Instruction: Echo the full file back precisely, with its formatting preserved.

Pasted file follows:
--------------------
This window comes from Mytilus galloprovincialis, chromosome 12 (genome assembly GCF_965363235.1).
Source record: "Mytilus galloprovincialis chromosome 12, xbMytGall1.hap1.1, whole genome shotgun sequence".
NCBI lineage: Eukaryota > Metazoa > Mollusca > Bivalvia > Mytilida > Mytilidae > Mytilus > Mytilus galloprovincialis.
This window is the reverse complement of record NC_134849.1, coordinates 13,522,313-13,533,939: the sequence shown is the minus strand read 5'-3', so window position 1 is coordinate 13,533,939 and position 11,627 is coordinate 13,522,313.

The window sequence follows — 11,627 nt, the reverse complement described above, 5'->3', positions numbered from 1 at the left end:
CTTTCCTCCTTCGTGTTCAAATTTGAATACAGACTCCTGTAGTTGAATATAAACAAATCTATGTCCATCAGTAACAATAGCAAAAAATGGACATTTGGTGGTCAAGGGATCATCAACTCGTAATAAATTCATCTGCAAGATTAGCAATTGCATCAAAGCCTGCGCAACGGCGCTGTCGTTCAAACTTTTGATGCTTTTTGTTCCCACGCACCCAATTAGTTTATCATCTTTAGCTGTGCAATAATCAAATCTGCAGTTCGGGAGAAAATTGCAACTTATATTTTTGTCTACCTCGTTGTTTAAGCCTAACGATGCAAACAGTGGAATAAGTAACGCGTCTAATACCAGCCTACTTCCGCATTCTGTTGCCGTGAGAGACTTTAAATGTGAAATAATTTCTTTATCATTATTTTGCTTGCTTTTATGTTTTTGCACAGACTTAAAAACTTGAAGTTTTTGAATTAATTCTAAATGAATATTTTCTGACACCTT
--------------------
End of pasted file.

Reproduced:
This window comes from Mytilus galloprovincialis, chromosome 12 (genome assembly GCF_965363235.1).
Source record: "Mytilus galloprovincialis chromosome 12, xbMytGall1.hap1.1, whole genome shotgun sequence".
NCBI lineage: Eukaryota > Metazoa > Mollusca > Bivalvia > Mytilida > Mytilidae > Mytilus > Mytilus galloprovincialis.
This window is the reverse complement of record NC_134849.1, coordinates 13,522,313-13,533,939: the sequence shown is the minus strand read 5'-3', so window position 1 is coordinate 13,533,939 and position 11,627 is coordinate 13,522,313.

The window sequence follows — 11,627 nt, the reverse complement described above, 5'->3', positions numbered from 1 at the left end:
CTTTCCTCCTTCGTGTTCAAATTTGAATACAGACTCCTGTAGTTGAATATAAACAAATCTATGTCCATCAGTAACAATAGCAAAAAATGGACATTTGGTGGTCAAGGGATCATCAACTCGTAATAAATTCATCTGCAAGATTAGCAATTGCATCAAAGCCTGCGCAACGGCGCTGTCGTTCAAACTTTTGATGCTTTTTGTTCCCACGCACCCAATTAGTTTATCATCTTTAGCTGTGCAATAATCAAATCTGCAGTTCGGGAGAAAATTGCAACTTATATTTTTGTCTACCTCGTTGTTTAAGCCTAACGATGCAAACAGTGGAATAAGTAACGCGTCTAATACCAGCCTACTTCCGCATTCTGTTGCCGTGAGAGACTTTAAATGTGAAATAATTTCTTTATCATTATTTTGCTTGCTTTTATGTTTTTGCACAGACTTAAAAACTTGAAGTTTTTGAATTAATTCTAAATGAATATTTTCTGACACCTT